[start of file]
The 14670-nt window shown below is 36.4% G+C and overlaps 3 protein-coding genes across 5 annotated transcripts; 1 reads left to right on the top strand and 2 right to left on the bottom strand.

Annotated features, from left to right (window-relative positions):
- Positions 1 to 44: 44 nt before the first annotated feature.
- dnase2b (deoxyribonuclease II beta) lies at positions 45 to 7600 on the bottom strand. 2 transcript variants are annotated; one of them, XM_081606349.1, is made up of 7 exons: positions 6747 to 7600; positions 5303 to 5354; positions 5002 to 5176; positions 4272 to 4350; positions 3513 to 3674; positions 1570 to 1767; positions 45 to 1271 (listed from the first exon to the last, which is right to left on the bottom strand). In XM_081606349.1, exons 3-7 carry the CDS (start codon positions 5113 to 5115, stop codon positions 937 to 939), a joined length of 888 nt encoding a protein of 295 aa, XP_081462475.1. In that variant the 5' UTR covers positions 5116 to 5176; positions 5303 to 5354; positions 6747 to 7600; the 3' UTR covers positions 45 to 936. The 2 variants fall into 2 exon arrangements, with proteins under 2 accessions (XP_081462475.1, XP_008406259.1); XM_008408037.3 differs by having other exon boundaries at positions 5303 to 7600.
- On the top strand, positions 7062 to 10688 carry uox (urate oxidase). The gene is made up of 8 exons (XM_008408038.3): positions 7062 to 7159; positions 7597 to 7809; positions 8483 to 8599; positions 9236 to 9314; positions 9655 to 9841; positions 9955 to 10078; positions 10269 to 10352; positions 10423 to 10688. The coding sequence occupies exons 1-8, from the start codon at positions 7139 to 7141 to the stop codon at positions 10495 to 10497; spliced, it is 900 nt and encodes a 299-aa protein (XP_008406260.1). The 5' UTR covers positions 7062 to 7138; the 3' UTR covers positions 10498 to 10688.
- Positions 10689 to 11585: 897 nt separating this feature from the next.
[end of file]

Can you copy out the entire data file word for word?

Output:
The 14670-nt window shown below is 36.4% G+C and overlaps 3 protein-coding genes across 5 annotated transcripts; 1 reads left to right on the top strand and 2 right to left on the bottom strand.

Annotated features, from left to right (window-relative positions):
- Positions 1 to 44: 44 nt before the first annotated feature.
- dnase2b (deoxyribonuclease II beta) lies at positions 45 to 7600 on the bottom strand. 2 transcript variants are annotated; one of them, XM_081606349.1, is made up of 7 exons: positions 6747 to 7600; positions 5303 to 5354; positions 5002 to 5176; positions 4272 to 4350; positions 3513 to 3674; positions 1570 to 1767; positions 45 to 1271 (listed from the first exon to the last, which is right to left on the bottom strand). In XM_081606349.1, exons 3-7 carry the CDS (start codon positions 5113 to 5115, stop codon positions 937 to 939), a joined length of 888 nt encoding a protein of 295 aa, XP_081462475.1. In that variant the 5' UTR covers positions 5116 to 5176; positions 5303 to 5354; positions 6747 to 7600; the 3' UTR covers positions 45 to 936. The 2 variants fall into 2 exon arrangements, with proteins under 2 accessions (XP_081462475.1, XP_008406259.1); XM_008408037.3 differs by having other exon boundaries at positions 5303 to 7600.
- On the top strand, positions 7062 to 10688 carry uox (urate oxidase). The gene is made up of 8 exons (XM_008408038.3): positions 7062 to 7159; positions 7597 to 7809; positions 8483 to 8599; positions 9236 to 9314; positions 9655 to 9841; positions 9955 to 10078; positions 10269 to 10352; positions 10423 to 10688. The coding sequence occupies exons 1-8, from the start codon at positions 7139 to 7141 to the stop codon at positions 10495 to 10497; spliced, it is 900 nt and encodes a 299-aa protein (XP_008406260.1). The 5' UTR covers positions 7062 to 7138; the 3' UTR covers positions 10498 to 10688.
- Positions 10689 to 11585: 897 nt separating this feature from the next.